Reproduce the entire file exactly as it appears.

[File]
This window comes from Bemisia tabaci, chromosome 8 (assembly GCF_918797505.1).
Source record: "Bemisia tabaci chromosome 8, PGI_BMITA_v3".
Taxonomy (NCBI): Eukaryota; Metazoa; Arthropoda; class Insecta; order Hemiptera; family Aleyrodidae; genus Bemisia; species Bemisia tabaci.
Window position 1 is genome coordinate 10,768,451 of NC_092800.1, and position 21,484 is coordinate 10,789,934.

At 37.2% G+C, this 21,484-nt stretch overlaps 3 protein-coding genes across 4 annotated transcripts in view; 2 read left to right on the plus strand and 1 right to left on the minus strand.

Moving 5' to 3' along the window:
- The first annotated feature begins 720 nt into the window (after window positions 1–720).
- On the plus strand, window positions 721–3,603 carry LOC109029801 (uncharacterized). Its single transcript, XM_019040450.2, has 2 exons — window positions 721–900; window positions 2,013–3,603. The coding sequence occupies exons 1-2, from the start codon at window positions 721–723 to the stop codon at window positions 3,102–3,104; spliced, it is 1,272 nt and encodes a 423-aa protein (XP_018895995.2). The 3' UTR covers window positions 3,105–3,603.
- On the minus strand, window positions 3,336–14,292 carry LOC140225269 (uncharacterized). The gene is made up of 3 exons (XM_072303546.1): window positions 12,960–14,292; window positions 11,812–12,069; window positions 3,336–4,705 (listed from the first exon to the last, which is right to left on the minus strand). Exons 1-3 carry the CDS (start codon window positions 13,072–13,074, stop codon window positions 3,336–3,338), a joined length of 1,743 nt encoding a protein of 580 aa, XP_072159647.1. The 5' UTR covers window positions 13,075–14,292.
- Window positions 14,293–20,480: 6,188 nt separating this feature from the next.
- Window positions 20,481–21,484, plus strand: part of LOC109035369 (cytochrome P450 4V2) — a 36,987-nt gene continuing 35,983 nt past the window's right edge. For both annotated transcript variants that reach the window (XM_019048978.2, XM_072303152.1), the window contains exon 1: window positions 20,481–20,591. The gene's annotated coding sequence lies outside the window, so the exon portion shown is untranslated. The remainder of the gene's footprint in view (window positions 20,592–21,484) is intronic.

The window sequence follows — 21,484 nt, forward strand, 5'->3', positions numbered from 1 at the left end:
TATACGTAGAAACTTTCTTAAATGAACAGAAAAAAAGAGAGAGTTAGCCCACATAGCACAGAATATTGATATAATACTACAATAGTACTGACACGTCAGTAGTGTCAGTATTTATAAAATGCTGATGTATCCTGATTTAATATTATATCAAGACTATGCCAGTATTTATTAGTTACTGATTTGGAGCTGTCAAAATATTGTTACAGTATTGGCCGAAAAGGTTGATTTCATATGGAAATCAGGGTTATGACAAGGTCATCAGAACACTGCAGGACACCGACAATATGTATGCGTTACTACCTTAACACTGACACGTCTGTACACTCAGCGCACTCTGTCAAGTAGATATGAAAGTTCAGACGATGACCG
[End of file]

This window comes from Bemisia tabaci, chromosome 8 (assembly GCF_918797505.1).
Source record: "Bemisia tabaci chromosome 8, PGI_BMITA_v3".
Taxonomy (NCBI): Eukaryota; Metazoa; Arthropoda; class Insecta; order Hemiptera; family Aleyrodidae; genus Bemisia; species Bemisia tabaci.
Window position 1 is genome coordinate 10,768,451 of NC_092800.1, and position 21,484 is coordinate 10,789,934.

At 37.2% G+C, this 21,484-nt stretch overlaps 3 protein-coding genes across 4 annotated transcripts in view; 2 read left to right on the plus strand and 1 right to left on the minus strand.

Moving 5' to 3' along the window:
- The first annotated feature begins 720 nt into the window (after window positions 1–720).
- On the plus strand, window positions 721–3,603 carry LOC109029801 (uncharacterized). Its single transcript, XM_019040450.2, has 2 exons — window positions 721–900; window positions 2,013–3,603. The coding sequence occupies exons 1-2, from the start codon at window positions 721–723 to the stop codon at window positions 3,102–3,104; spliced, it is 1,272 nt and encodes a 423-aa protein (XP_018895995.2). The 3' UTR covers window positions 3,105–3,603.
- On the minus strand, window positions 3,336–14,292 carry LOC140225269 (uncharacterized). The gene is made up of 3 exons (XM_072303546.1): window positions 12,960–14,292; window positions 11,812–12,069; window positions 3,336–4,705 (listed from the first exon to the last, which is right to left on the minus strand). Exons 1-3 carry the CDS (start codon window positions 13,072–13,074, stop codon window positions 3,336–3,338), a joined length of 1,743 nt encoding a protein of 580 aa, XP_072159647.1. The 5' UTR covers window positions 13,075–14,292.
- Window positions 14,293–20,480: 6,188 nt separating this feature from the next.
- Window positions 20,481–21,484, plus strand: part of LOC109035369 (cytochrome P450 4V2) — a 36,987-nt gene continuing 35,983 nt past the window's right edge. For both annotated transcript variants that reach the window (XM_019048978.2, XM_072303152.1), the window contains exon 1: window positions 20,481–20,591. The gene's annotated coding sequence lies outside the window, so the exon portion shown is untranslated. The remainder of the gene's footprint in view (window positions 20,592–21,484) is intronic.

The window sequence follows — 21,484 nt, forward strand, 5'->3', positions numbered from 1 at the left end:
TATACGTAGAAACTTTCTTAAATGAACAGAAAAAAAGAGAGAGTTAGCCCACATAGCACAGAATATTGATATAATACTACAATAGTACTGACACGTCAGTAGTGTCAGTATTTATAAAATGCTGATGTATCCTGATTTAATATTATATCAAGACTATGCCAGTATTTATTAGTTACTGATTTGGAGCTGTCAAAATATTGTTACAGTATTGGCCGAAAAGGTTGATTTCATATGGAAATCAGGGTTATGACAAGGTCATCAGAACACTGCAGGACACCGACAATATGTATGCGTTACTACCTTAACACTGACACGTCTGTACACTCAGCGCACTCTGTCAAGTAGATATGAAAGTTCAGACGATGACCG